Have I given up the search for belonging? Not yet.

But as I work with Ideapod each day I get closer to finding it**.

And instead of fitting in:

I’m finally free.

Notable replies

  1. I just came across this article today and it was nice to read…

    In your case, @katdunn, it seems you’ve been on a path of understanding and transcending the expectations of others, particularly coming from society. I think you’re an incredibly compassionate person. Your compassion means you have an instinct to “fit in” and please other people, so it’s doubly hard for you to find this connection with yourself and take the first steps to leaving those expectations behind.

    I’ve been privileged to witness your journey over the last few years, creating a new life for yourself with Grameen and also a new tribe in Sydney (and I suspect much further afield). It’s interesting to me that you have found the strength to stand up to societal expectations and in the process you’re creating a new kind of society or tribe.

    For anyone inspired by this story, I recommend following Kat on Instagram. She regularly shares inspiring moments mirroring the theme of this article:

    My own journey to embracing my true self came from letting go of this notion that I’m special and unique. This may be controversial to some people, as there’s a real theme in Western society that we need to embrace our individuality.

    I won’t deny this is important. I’m just sharing my own experience, and I have found that this constant need to be so special and unique ends up emphasizing how separate we are, as opposed to how connected we really are in reality.

    What is it that connects us? I think it’s the human story, which is made up of our common challenges, issues to face, problems to overcome… And also the shared celebrations, the very many beautiful moments that we participate in together.

    Here’s an article I put together a while back on this experience:

    For anyone else here, I would love to know your own story of embracing your true self. Let us know in the comments here.

  2. I was pretty special from the get go, so much so that my mother found me both unacceptable and unlovable. In the end I lived a life deeply in depression, most of the time, and achieved significant success in several fields of Science and Engineering (in two I was known internationally, to the experts in those fields). Throughout it all, I felt all Alone and coped with depression by working 70 hour weeks; that destroyed several marriages.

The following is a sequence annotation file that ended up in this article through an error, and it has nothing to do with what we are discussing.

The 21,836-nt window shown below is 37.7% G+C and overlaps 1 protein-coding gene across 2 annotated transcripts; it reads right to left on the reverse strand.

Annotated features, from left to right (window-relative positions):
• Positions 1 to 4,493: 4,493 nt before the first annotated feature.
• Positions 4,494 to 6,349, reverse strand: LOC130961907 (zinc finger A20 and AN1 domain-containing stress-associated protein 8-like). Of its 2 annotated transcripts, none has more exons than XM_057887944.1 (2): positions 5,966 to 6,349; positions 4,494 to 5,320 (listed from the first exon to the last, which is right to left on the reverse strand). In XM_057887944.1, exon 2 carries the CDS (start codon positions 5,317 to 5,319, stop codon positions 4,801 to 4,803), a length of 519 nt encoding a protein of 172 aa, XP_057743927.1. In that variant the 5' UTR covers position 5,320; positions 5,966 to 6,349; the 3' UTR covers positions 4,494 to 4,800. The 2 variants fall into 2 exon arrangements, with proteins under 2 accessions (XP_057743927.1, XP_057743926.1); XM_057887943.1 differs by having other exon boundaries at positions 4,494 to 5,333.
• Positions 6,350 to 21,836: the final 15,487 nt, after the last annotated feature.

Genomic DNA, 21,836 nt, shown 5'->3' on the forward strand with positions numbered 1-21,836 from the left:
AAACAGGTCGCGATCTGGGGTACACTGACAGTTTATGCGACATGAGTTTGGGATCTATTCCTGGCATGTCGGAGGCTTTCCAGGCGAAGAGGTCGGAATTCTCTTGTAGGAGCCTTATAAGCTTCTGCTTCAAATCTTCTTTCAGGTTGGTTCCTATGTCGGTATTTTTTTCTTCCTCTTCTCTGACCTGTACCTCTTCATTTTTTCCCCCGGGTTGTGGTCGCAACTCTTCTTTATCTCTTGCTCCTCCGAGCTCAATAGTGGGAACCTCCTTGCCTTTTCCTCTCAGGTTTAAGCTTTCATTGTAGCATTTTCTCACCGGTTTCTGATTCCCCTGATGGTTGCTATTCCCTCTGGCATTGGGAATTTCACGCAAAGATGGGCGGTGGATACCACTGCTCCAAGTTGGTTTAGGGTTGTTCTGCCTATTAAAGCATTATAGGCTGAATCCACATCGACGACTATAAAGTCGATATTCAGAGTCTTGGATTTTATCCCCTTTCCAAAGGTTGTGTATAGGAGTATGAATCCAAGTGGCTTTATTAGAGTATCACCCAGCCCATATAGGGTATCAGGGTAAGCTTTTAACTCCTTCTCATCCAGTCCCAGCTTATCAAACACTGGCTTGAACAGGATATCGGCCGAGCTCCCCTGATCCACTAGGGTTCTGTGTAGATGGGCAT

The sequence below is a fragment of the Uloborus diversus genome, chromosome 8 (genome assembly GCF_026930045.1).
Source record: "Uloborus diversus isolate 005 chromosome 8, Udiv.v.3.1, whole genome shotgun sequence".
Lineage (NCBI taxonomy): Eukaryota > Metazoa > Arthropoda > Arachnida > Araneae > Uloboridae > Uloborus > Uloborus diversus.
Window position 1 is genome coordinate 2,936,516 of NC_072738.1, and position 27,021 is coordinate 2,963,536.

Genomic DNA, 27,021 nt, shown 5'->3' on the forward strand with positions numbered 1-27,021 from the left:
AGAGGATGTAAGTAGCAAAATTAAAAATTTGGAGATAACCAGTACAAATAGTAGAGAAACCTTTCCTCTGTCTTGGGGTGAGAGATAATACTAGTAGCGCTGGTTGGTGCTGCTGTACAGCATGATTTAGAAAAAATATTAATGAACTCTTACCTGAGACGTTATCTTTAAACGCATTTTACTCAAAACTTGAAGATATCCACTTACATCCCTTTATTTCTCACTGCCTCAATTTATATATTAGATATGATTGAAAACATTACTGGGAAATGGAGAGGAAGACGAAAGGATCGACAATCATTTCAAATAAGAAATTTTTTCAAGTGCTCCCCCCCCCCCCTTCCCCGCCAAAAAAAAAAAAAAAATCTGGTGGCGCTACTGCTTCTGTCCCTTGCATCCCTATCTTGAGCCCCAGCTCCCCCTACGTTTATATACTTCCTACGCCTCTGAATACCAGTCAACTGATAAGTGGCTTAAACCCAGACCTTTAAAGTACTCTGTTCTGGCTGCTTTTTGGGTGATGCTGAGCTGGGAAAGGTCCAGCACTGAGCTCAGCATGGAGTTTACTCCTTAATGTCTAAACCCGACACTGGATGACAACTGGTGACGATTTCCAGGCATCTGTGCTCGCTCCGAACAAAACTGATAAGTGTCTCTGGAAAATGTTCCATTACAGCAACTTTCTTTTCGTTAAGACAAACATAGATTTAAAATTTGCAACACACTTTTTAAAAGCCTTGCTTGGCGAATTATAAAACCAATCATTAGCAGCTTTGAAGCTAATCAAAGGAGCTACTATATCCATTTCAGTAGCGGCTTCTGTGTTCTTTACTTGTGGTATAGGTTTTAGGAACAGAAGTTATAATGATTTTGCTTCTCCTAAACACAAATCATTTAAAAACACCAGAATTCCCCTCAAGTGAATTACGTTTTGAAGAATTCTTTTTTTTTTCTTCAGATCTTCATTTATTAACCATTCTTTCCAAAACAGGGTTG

After retirement, I went though five heart attacks, several mini-strokes and the second of two out-of-body experiences. It was the latter that led to my change of attitude and understanding.

    Although I wanted to write textbooks on Science and Engineering after retirement, I ended up becoming a reluctant guided writer (being told what to write, at times), with a string of self-published books on the meaning of life (available on Amazon). The third and fourth books were about why feeling Alone is an illusion; but one taught to us so that others can control us so that they can ‘feel’ safe. I often write in pairs of books, one from the bottom-up perspective and one on the same subject from a top-down viewpoint (top-down being the arena of my technical expertise in eight different technical fields). In essence, I helped others find better questions to ask.

    The third book was entitled “Alone?: No One Can Be Separated From God” and the fourth “You Are In God: God Is In You.” Both use a definition of God that is way beyond what most people understand about their god; who is not the Real God at all.

    These, and most of my 24 books and mini-books so far, emphasize that we are all in a very connected, interactive universe that is more Pure Information (we tend to call that spirit or even Spirit) than Energy/matter and we are like that as well. Although almost all of Society (even/especially our Religions) lead us away from this understanding of what really is, we all know this deeply inside of ourselves and have a very powerful need to connect. There is no real Joy or Peace, or even Love, in the separation that we are being taught to accept.

    In the end, it is the Destiny of all humans to not only learn to Love, do Love-focused ‘things’ and then become living Love (Love Personified or Love Incarnate if you prefer that wording).

    Hundreds of millions of humans now living are trying to live such lives, but our Traditional Press is paid to keep that information from us. No one can control a human who is fully living in Love; such are very dangerous to those who presently wield power or have scads of ill-gotten gains.

    Choose Love anyway and let them learn to deal with those who Love Unconditionally! LoL

Want to comment? Continue the discussion at Ideapod Discussions


Written by Kat Dunn

I like to connect Ideas & people. I talk about discomfort & inspiring failures. I'm trying to sleep more and shift to a growth mindset.

Former lawbot, pilot & leader in finance. Founder of F-OFF: Fear of Failure Forum & working with Ideapod to help companies leverage our collective intelligence & achieve breakthrough thinking.

Follow me on IdeapodIdeapod to see my latest ideas.

Ideapod’s Submission for the 2030 Strategic Plan for the Australian Innovation, Science and Research System

Alan Watts reveals how you can become a spiritual guru